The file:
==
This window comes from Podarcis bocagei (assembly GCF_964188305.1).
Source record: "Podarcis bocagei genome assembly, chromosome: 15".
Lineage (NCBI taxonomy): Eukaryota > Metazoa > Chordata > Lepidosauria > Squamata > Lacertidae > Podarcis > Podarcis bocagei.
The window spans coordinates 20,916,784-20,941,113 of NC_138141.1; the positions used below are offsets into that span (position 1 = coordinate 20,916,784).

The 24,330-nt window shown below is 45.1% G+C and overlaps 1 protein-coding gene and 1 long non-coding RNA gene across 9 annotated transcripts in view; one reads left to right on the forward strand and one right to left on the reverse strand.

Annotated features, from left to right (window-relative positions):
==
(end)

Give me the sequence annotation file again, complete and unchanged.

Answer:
This window comes from Podarcis bocagei (assembly GCF_964188305.1).
Source record: "Podarcis bocagei genome assembly, chromosome: 15".
Lineage (NCBI taxonomy): Eukaryota > Metazoa > Chordata > Lepidosauria > Squamata > Lacertidae > Podarcis > Podarcis bocagei.
The window spans coordinates 20,916,784-20,941,113 of NC_138141.1; the positions used below are offsets into that span (position 1 = coordinate 20,916,784).

The 24,330-nt window shown below is 45.1% G+C and overlaps 1 protein-coding gene and 1 long non-coding RNA gene across 9 annotated transcripts in view; one reads left to right on the forward strand and one right to left on the reverse strand.

Annotated features, from left to right (window-relative positions):